Heather: I really can’t believe it’s over. All the bonds we’ve created – child to forest, child to child, child to teacher, teacher to forest and forest to families, have all been very impactful. Especially in this program’s inaugural year where we set the stage for years to come. Both for the program and for part of the Root’s futures. I am so grateful for this journey we’ve shared together – through sun, rain, snow, wind, frost, dust – through it all. Climaxing with our hike to a lookout over the Comox Valley, everyone could appreciate the positive attitudes, strength, team-work and love of adventure we’ve earned together this year. All I can say is thank you, thank you, thank you. Thank you for sharing an important, integral year of your child’s life with us. You should be proud, they should proud. We’ve accomplished a lot – now imagine what kind of summits they will conquer after this!!
Alix: I found myself spending much of June reflecting on the year, and celebrating all that we have achieved since September. How much each child has grown. How much we have grown together! How the children have grown to love and care for the forest. And how much I have grown to love each of these children! In so many ways I can’t believe our first year is already over, and that these children are moving on to the next stage in their lives! In other ways, the beginning of the year seems so far away – we accomplished so much over the course of the year. I am so proud of this group of children, who have come so far since the fall, endured many elements, conquered challenges both within themselves and externally as well, and gained uncountable skills that will be with them for the rest of their lives. I really cannot say thank you enough for believing in this program, and us, and helping to get the forest preschool ball rolling in the Comox Valley! Please know that your child, as part of the first Roots class, will always hold a special place in my heart. Have a fantastic summer!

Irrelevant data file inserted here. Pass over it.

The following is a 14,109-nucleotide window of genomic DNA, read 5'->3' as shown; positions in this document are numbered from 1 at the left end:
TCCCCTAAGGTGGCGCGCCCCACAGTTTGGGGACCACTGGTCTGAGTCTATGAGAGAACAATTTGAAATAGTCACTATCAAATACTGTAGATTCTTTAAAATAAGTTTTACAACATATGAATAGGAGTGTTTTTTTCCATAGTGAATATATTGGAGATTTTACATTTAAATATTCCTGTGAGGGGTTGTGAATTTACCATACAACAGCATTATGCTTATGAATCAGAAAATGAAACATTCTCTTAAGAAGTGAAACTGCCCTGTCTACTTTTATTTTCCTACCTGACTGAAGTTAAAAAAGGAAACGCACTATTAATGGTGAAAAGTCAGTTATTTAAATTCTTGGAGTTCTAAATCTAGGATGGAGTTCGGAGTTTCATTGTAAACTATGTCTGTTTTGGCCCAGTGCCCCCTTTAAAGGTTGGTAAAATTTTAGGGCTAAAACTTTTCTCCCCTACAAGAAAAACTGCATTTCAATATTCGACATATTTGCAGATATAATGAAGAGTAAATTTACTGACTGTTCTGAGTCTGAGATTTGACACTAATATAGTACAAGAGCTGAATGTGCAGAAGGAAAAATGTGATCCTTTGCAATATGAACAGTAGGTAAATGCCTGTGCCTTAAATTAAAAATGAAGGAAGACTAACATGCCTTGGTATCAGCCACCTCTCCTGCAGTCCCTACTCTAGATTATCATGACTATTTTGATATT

Themes from June
Extended learning on Plants
This month the Roots took their understanding of plants even further. They learned about the edible and medicinal properties of many plants, and the guidelines for picking and eating such plants such as how many to take and to ask an adult if it’s okay. We made tea, skin salve, ate berries and expanded our knowledge of specific species. They really have really developed a keen sense of what differs one plant from another – and even sometimes how different plants are connected through their lifecycles or interdependency! (Although the Roots would probably describe their understanding differently than me)
Dawson’s found some young Oregon Grape leaves. All of the Roots can confidently identify it now, but to be safe and sure they ask if it’s okay to eat from a teacher or adult.
The spruce tree that Aloe brought in a month earlier is alive and well! The children studied the prickly needles of the spruce and compared it with other trees we’ve found in our classrooms to help them recognize that it is a different type of tree.
Berries!!! June was a wonderful month for harvesting an array of berries. Here Kieran shows us his find of a creeping blackberry and wonders if it is ripe enough for him to eat.
Huckleberries were another favourite forest treat this month. This tall bush was a fun one to pick from once Aloe bent it over to make grabbing the berries of the high branches feasible. I also saw children picking enough to share with their friends who were playing, great examples of teamwork and collaboration and care!
On one walk off the path we stumbled across some mint growing wild. Many Roots knew that mint made great tea, and some put some mint in their water bottles on the spot. Later that week we made sun tea by putting the mint in a jar in the sun, with some honey, and crushing it up to make a refreshing beverage for the end of the day!